The Shipping Ministry is freeing major ports from tariff control, a move that could put exporters at a disadvantage. The Ministry is planning to strip the powers of the Tariff Authority for Major Ports (TAMP), which regulates tariffs at major ports, to boost private investment in the port sector and to make it attractive for private terminal operators to get return on their investment.

The government is mulling over the idea of getting out of tariff control and leaving the tariff settings to terminal operators. The Ministry in an advanced stage of announcing major policy changes, which are feared to make exporters and importers vulnerable to market forces.

Union Minister for Shipping G.K. Vasan said recently in Mumbai that the government would free all future major port projects from the TAMP and a decision would soon be taken on the existing ports as well.

He said the government would issue new guidelines on tariffs. Currently the TAMP regulates tariffs at 12 major ports, including the private terminals located therein. These ports handle 60 per cent of the business.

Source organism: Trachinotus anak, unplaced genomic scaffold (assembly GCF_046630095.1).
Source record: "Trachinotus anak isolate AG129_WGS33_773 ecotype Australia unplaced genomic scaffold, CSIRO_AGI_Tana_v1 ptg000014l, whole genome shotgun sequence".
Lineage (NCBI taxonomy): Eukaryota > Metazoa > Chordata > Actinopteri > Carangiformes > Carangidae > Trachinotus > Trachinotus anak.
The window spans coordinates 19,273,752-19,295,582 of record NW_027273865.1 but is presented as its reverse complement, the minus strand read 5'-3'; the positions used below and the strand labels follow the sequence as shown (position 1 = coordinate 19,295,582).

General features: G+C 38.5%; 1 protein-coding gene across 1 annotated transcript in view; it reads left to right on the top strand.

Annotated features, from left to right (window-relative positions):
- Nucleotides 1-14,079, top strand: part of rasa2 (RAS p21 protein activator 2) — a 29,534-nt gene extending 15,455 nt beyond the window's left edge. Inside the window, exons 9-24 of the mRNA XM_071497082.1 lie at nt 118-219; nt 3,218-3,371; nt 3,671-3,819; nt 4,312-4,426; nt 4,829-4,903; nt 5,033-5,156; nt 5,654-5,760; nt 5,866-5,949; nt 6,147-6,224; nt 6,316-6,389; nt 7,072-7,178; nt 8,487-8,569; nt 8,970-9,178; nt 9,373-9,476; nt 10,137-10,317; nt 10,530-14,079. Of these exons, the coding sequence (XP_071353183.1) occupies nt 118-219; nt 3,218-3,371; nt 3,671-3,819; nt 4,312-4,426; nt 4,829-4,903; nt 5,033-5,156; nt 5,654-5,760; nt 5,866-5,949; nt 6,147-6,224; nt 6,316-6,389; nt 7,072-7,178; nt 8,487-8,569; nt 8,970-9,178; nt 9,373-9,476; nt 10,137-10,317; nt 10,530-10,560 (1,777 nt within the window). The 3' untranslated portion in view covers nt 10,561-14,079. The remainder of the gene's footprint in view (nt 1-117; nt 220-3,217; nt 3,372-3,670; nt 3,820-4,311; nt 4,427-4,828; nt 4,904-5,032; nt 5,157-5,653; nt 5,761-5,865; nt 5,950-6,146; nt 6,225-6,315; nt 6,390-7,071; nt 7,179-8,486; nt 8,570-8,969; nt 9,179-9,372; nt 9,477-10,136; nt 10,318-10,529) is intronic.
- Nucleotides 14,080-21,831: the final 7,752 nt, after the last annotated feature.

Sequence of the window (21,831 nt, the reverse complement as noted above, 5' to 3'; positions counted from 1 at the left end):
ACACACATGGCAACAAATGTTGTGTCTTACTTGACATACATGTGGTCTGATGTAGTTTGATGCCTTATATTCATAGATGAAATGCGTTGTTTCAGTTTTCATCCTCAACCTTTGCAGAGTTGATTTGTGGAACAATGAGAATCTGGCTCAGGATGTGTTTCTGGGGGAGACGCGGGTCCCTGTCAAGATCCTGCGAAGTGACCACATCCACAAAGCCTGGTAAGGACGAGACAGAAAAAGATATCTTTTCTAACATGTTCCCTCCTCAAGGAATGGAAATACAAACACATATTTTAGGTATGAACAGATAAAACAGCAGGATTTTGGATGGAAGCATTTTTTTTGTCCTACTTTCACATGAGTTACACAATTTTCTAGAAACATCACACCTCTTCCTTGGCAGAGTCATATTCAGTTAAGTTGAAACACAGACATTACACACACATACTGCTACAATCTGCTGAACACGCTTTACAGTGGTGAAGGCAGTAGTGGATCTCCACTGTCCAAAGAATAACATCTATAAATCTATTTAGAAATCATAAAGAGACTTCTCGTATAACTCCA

“In-principle” decision

Shipping Secretary P.K. Sinha said the Ministry had taken an ‘in-principle’ decision to abolish the tariff-setting regulator’s oversight for new projects.

Clarifying, he said that unlike today where the operators were being regulated by the TAMP, the new operators would be free to fix their own tariff and in the process the government would come out with a new policy for the TAMP, which would not fix tariff.

This would encourage more players to come into the port capacity building plan, he said at a maritime…

(Continued on Business Page)